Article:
Before I go on and share what I've found so far, a few qualifiers: the following is based on my personal observations and evaluation. It is not scientific, and your mileage may vary.
These tests were conducted at various places in Los Angeles, CA. I used a Verizon iPhone running iOS 4.2.6 and an AT&T iPhone running 4.2.1 for testing purposes.
In addition, the Verizon iPhone had no bumper, but the AT&T phone did -- although, in call testing with and without the bumper, the results were almost identical for the AT&T iPhone. The bumper seemed to make no difference, except where noted below, especially during data usage testing.
Okay, enough of that, let's get to it.
Form Factor and Usage
The Verizon iPhone is basically exactly the same outside as the AT&T version. The main obvious external difference is that unlike the AT&T iPhone, the Verizon iPhone has no micro-SIM Card slot on the right side. In addition, the black strips that break up the iPhone's stainless steel antenna ring have been arranged slightly differently and one more has been added to the mix. Other than that, they are basically identical in all external respects.
Internally, as evidenced by the recent iFixit Teardown, things are a bit different. However, those internal differences don't really impact daily use, at least for me, so they are not really an issue.
The only thing that may be a factor for the Verizon iPhone is that reportedly the antenna has been redesigned after the unfortunate "antennagate" issues with AT&T iPhones. True or not, no amount of holding the device at any kind of angle or with any kind of grip allowed me to produce the antenna signal strength issues reported on the AT&T iPhone.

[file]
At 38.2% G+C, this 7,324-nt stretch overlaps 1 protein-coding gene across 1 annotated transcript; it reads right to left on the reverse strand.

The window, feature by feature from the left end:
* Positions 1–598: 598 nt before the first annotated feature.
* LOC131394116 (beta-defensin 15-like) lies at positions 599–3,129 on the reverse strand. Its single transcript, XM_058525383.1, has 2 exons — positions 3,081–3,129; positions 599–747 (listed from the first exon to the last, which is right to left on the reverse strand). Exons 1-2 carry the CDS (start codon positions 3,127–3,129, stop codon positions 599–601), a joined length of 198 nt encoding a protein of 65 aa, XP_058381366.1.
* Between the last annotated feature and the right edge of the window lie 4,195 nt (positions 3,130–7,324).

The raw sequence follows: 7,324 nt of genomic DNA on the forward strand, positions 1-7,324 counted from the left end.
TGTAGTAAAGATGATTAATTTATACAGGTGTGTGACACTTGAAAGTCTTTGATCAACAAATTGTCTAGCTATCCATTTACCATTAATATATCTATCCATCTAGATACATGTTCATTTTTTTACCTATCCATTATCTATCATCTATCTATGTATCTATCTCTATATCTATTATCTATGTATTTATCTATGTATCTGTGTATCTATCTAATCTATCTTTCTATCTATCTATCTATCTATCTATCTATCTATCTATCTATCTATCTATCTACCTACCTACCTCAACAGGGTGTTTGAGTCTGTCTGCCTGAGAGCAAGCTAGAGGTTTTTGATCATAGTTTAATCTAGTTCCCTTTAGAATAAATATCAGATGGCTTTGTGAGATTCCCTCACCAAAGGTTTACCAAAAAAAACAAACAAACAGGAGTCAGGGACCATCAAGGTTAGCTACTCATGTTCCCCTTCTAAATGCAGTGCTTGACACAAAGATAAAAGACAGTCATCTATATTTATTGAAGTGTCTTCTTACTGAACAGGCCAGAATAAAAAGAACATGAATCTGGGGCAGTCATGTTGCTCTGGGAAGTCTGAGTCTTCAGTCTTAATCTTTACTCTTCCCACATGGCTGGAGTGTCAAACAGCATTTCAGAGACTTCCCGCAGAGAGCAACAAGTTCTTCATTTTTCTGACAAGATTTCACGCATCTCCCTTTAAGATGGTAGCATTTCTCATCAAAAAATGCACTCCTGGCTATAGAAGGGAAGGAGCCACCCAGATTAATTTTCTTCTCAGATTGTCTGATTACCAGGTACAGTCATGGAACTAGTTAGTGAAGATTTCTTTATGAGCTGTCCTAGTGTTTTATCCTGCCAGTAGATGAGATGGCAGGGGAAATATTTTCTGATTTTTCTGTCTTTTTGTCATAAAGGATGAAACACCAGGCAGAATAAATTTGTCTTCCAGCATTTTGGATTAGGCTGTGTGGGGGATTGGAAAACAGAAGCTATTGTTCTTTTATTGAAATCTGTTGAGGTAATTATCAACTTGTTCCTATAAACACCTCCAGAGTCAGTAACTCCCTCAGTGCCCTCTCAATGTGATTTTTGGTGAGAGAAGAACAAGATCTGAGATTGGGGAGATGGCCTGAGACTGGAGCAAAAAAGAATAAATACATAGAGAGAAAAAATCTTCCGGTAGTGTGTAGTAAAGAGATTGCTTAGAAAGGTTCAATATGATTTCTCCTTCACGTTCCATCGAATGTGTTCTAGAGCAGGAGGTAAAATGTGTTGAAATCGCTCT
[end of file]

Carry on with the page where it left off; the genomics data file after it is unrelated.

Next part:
However, without the bumper, my AT&T test iPhone 4 did exhibit the signal strength issue insofar as the signal strength level dropped one or two bars. So, it seems the Verizon iPhone doesn't need the bumper, but the AT&T version does. (Your mileage may vary on this, as some testers have reported both the traditional cellular attenuation of the "death grip" along with some Wi-Fi degrading from the two-handed "death hug.")
As both devices run Apple's iOS, they also work the same. When I first got the phone, registration was accomplished via iTunes, and then after about 15 minutes, the phone itself was activated. The one difference is that the Verizon iPhone had an iOS update available that brought its iOS version to 4.2.6. Although, as I got mine early, it's possible the Verizon iPhone will ship to the masses with 4.2.6 already installed -- still, be sure to check for updates when you connect yours to iTunes for the first time (it should check automatically, but it doesn't hurt to be sure).
Another difference between the two devices is that on the Verizon iPhone you have the option of turning on the Personal Hotspot feature. This is located in Settings> General> Network. As I'm not paying for the additional feature at the moment, something that will cost you another $20/month for 2 GB of data, I didn't get a chance to test this option.